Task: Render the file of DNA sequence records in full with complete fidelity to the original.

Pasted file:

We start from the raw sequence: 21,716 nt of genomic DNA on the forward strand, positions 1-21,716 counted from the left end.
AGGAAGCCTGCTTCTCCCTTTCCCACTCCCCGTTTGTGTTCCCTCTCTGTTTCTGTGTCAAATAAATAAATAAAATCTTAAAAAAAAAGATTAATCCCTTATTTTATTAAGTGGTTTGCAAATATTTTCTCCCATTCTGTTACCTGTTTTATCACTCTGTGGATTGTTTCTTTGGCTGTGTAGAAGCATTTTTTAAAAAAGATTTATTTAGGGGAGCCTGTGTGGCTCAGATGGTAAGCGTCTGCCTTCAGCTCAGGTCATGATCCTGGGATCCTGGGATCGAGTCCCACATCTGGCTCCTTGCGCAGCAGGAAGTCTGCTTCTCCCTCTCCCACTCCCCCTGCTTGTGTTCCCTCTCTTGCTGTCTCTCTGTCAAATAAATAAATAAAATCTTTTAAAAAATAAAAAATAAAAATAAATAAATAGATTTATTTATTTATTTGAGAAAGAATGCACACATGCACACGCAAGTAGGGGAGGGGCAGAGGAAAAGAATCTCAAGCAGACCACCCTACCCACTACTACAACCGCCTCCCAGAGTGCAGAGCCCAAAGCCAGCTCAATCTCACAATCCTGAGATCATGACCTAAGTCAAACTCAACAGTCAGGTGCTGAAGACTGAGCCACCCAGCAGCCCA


We start from the raw sequence: 21,716 nt of genomic DNA on the forward strand, positions 1-21,716 counted from the left end.
AGGAAGCCTGCTTCTCCCTTTCCCACTCCCCGTTTGTGTTCCCTCTCTGTTTCTGTGTCAAATAAATAAATAAAATCTTAAAAAAAAAGATTAATCCCTTATTTTATTAAGTGGTTTGCAAATATTTTCTCCCATTCTGTTACCTGTTTTATCACTCTGTGGATTGTTTCTTTGGCTGTGTAGAAGCATTTTTTAAAAAAGATTTATTTAGGGGAGCCTGTGTGGCTCAGATGGTAAGCGTCTGCCTTCAGCTCAGGTCATGATCCTGGGATCCTGGGATCGAGTCCCACATCTGGCTCCTTGCGCAGCAGGAAGTCTGCTTCTCCCTCTCCCACTCCCCCTGCTTGTGTTCCCTCTCTTGCTGTCTCTCTGTCAAATAAATAAATAAAATCTTTTAAAAAATAAAAAATAAAAATAAATAAATAGATTTATTTATTTATTTGAGAAAGAATGCACACATGCACACGCAAGTAGGGGAGGGGCAGAGGAAAAGAATCTCAAGCAGACCACCCTACCCACTACTACAACCGCCTCCCAGAGTGCAGAGCCCAAAGCCAGCTCAATCTCACAATCCTGAGATCATGACCTAAGTCAAACTCAACAGTCAGGTGCTGAAGACTGAGCCACCCAGCAGCCCA